Figure 2

Standard Doppler derived transmitral inflow pattern (left panel) and Pulsed Tissue Doppler of the lateral mitral annulus in a HT recipient. The ratio is = .9.

Figure 3

In the upper panel relation (left) and plot of Bland-Altman (right) between pulmonary capillary wedge pressure (PCWP) and mean mitral E/Ea ratio in transplant recipients. In the lower panel relation (left) and plot of Bland-Altman (right) between invasive mean right atrial pressure (RAP) and mean tricuspid E/Ea ratio in transplant recipients. (mod from Sudereswaran et al, Am J Cardiol 1998).

Index of Myocardial Performance (IMP)

IMP is an index which combines LV systolic and diastolic parameters (= (IVRT + ICT/LVET, where IVRT = isovolumic relaxation time, ICT = Isovolumic contraction time and LVET = left ventricular ejection time) and gives information about LV global performance [20]. The rationale for using IMP in this setting is that, during AAR, LV diastolic dysfunction can be accompanied by subtle abnormalities of LV systolic performance and these are potentially reflected in changes of systolic time intervals. Accordingly, IMP has demonstrated to be sensitive to initial alterations of cardiac function in paediatric patients with AAR [21, 22]. In 20 HT adult recipients with grade 3A cellular rejection, there was a mean increase of IMP by 98% (p < 0.0001) during the AAR episode and a decrease to its baseline values after treatment; in addition, the change in IMP was independent of both baseline EF and EF changes during AAR [23]. IMP could be, therefore, an useful non-invasive indicator, in order to assess the impact of therapy for amelioration of AAR. However, in another experience [24], the comparison of intra-recipient changes in Doppler intervals between rejection and non-rejection states demonstrated prolongation of IVRT and shortening of ICT during AAR, with no change in the IMP. It is possible that during AAR IVRT fall is counterbalanced by ICT prolongation and this may result in no significant change of IMP.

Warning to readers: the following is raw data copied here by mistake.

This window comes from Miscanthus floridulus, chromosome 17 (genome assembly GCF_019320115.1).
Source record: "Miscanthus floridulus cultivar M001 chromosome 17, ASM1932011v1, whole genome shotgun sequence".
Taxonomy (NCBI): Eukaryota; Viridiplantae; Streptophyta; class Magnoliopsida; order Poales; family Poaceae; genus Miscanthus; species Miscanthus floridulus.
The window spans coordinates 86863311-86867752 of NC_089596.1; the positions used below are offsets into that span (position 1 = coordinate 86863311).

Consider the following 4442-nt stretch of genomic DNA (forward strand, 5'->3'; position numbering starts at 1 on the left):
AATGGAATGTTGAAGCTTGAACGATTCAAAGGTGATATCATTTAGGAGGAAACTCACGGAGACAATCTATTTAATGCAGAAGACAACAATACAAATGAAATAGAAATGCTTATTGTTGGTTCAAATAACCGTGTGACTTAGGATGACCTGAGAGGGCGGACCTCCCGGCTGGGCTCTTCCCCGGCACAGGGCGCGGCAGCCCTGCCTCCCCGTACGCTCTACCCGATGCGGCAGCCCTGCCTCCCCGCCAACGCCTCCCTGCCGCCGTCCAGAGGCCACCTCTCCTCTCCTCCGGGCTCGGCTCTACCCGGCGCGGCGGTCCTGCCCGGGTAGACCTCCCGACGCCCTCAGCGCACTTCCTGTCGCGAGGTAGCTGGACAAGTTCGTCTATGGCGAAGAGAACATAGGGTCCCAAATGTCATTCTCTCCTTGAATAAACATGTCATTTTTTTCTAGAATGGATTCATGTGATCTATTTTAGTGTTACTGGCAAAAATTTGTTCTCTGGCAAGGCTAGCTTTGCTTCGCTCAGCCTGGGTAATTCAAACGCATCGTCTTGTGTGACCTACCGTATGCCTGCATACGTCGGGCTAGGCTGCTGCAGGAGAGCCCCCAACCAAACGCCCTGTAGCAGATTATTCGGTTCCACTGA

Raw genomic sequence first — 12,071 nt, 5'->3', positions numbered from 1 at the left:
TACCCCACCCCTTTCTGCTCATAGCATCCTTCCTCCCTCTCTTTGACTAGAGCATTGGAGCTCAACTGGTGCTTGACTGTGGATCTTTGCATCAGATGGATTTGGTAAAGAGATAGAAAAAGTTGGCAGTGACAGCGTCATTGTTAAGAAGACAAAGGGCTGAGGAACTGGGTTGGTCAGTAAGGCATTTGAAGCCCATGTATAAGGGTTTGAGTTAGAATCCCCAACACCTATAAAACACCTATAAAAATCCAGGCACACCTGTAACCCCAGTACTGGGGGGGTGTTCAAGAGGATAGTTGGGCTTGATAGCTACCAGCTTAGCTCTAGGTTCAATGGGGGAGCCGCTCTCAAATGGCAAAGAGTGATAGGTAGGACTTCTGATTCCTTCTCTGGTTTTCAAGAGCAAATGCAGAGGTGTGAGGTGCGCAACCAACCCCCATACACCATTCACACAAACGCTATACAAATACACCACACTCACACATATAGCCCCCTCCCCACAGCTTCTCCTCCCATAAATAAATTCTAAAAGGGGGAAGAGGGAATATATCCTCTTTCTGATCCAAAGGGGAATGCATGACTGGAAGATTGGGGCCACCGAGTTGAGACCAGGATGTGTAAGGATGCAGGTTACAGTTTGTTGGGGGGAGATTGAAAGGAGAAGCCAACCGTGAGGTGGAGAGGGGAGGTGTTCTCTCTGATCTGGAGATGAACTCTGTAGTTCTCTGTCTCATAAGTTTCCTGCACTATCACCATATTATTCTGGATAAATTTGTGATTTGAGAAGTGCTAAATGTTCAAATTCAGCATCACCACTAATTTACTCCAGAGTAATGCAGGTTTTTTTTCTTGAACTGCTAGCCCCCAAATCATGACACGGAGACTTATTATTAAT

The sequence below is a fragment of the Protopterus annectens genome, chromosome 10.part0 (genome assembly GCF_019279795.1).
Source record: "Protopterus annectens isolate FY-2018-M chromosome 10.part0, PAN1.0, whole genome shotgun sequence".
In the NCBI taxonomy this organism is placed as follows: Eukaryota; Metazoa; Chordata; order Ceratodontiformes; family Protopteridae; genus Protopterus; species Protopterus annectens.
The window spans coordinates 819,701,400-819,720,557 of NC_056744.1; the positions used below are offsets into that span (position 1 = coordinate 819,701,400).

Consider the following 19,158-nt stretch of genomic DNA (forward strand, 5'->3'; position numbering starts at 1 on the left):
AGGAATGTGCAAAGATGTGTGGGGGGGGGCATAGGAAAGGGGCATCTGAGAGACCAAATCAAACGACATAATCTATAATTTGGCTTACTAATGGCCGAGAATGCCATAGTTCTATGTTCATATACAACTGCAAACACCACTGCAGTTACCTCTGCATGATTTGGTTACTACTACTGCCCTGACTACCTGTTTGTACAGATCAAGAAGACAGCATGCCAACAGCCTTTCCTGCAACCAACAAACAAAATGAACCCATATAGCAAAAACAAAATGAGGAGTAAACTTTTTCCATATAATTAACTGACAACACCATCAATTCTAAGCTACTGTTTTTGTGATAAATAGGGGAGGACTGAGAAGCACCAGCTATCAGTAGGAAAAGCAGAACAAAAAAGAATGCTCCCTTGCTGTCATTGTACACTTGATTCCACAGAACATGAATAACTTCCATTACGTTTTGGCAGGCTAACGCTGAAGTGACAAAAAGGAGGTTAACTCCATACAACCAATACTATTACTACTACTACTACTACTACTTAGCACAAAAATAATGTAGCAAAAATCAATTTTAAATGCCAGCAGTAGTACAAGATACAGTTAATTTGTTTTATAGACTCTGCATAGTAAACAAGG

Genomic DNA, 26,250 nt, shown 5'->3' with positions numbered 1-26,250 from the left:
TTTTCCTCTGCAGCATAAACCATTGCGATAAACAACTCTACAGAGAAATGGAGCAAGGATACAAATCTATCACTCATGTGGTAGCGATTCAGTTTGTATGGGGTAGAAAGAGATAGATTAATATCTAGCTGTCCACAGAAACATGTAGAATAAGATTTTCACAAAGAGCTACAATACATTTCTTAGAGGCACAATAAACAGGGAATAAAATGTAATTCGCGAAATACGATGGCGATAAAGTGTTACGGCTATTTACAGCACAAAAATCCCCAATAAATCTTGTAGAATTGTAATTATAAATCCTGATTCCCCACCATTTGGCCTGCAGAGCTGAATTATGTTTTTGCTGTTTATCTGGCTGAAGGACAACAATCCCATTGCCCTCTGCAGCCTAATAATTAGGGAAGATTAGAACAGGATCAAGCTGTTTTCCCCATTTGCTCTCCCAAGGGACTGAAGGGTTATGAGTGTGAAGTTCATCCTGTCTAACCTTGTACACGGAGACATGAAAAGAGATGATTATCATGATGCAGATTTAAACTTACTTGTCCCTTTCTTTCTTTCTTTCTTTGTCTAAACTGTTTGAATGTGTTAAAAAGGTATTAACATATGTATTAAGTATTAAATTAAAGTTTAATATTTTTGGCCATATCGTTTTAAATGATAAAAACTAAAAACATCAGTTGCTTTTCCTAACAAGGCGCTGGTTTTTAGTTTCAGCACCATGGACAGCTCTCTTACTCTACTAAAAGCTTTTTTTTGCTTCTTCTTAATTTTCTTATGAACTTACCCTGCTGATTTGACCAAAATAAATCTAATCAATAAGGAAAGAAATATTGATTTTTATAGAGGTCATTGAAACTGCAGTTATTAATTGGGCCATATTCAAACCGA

Left ventricular mass

After HT, it is evident an increase in wall thickness and LV mass, which can be detected and followed during time by serial echocardiographic examinations. LV hypertrophy is due to several causes (repetitive rejections, arterial hypertension, immunosuppressive therapy, chronic tachycardia and denervation) and its progression occurs mainly in relation to cyclosporine levels and blood pressure levels [25]. It is worthy of note that severe LV hypertrophy predicts mortality at 1-year follow-up in HT recipients [26].

Valvular heart disease

Valvular regurgitation is a fairly common occurrence immediately post HT but structural abnormalities of the aortic and mitral valves are not observed frequently after HT. In a long-term follow-up study, only 13 of 65 patients had mitral valve regurgitation (no patients had severe regurgitation), three cases of aortic valve regurgitation were reported and no patient has significant aortic valve stenosis [10]. Possible causes of mitral regurgitation include papillary muscle ischemia and the effect of multiple AAR episodes.